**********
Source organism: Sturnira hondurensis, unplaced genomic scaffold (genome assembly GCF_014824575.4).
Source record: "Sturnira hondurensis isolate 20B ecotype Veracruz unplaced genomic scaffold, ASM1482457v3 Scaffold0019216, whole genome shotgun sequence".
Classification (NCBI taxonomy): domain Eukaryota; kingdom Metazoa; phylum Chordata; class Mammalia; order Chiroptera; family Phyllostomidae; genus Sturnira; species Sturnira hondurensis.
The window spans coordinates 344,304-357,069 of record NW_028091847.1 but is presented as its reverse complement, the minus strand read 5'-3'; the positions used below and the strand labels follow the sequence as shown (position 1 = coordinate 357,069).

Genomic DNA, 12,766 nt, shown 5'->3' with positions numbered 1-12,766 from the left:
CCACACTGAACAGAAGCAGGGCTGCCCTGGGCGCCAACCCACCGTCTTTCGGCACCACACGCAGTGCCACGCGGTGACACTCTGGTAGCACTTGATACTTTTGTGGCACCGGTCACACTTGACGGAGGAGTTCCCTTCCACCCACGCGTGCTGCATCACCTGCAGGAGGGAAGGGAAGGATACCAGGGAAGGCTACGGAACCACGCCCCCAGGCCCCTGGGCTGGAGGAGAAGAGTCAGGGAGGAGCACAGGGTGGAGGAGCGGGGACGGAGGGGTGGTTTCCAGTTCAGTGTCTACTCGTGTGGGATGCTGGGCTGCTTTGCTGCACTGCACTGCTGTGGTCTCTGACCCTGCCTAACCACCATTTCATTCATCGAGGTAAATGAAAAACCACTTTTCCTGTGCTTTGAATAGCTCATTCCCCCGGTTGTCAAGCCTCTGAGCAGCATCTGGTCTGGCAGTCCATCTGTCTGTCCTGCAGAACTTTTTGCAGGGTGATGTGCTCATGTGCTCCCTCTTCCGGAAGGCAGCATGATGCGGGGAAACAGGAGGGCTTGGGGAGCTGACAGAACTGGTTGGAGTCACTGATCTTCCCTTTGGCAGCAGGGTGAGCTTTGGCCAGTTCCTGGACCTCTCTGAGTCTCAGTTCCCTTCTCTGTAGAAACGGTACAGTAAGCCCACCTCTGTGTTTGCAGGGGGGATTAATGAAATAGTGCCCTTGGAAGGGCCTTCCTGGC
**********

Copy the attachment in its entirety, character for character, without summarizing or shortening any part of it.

Source organism: Sturnira hondurensis, unplaced genomic scaffold (genome assembly GCF_014824575.4).
Source record: "Sturnira hondurensis isolate 20B ecotype Veracruz unplaced genomic scaffold, ASM1482457v3 Scaffold0019216, whole genome shotgun sequence".
Classification (NCBI taxonomy): domain Eukaryota; kingdom Metazoa; phylum Chordata; class Mammalia; order Chiroptera; family Phyllostomidae; genus Sturnira; species Sturnira hondurensis.
The window spans coordinates 344,304-357,069 of record NW_028091847.1 but is presented as its reverse complement, the minus strand read 5'-3'; the positions used below and the strand labels follow the sequence as shown (position 1 = coordinate 357,069).

Genomic DNA, 12,766 nt, shown 5'->3' with positions numbered 1-12,766 from the left:
CCACACTGAACAGAAGCAGGGCTGCCCTGGGCGCCAACCCACCGTCTTTCGGCACCACACGCAGTGCCACGCGGTGACACTCTGGTAGCACTTGATACTTTTGTGGCACCGGTCACACTTGACGGAGGAGTTCCCTTCCACCCACGCGTGCTGCATCACCTGCAGGAGGGAAGGGAAGGATACCAGGGAAGGCTACGGAACCACGCCCCCAGGCCCCTGGGCTGGAGGAGAAGAGTCAGGGAGGAGCACAGGGTGGAGGAGCGGGGACGGAGGGGTGGTTTCCAGTTCAGTGTCTACTCGTGTGGGATGCTGGGCTGCTTTGCTGCACTGCACTGCTGTGGTCTCTGACCCTGCCTAACCACCATTTCATTCATCGAGGTAAATGAAAAACCACTTTTCCTGTGCTTTGAATAGCTCATTCCCCCGGTTGTCAAGCCTCTGAGCAGCATCTGGTCTGGCAGTCCATCTGTCTGTCCTGCAGAACTTTTTGCAGGGTGATGTGCTCATGTGCTCCCTCTTCCGGAAGGCAGCATGATGCGGGGAAACAGGAGGGCTTGGGGAGCTGACAGAACTGGTTGGAGTCACTGATCTTCCCTTTGGCAGCAGGGTGAGCTTTGGCCAGTTCCTGGACCTCTCTGAGTCTCAGTTCCCTTCTCTGTAGAAACGGTACAGTAAGCCCACCTCTGTGTTTGCAGGGGGGATTAATGAAATAGTGCCCTTGGAAGGGCCTTCCTGGC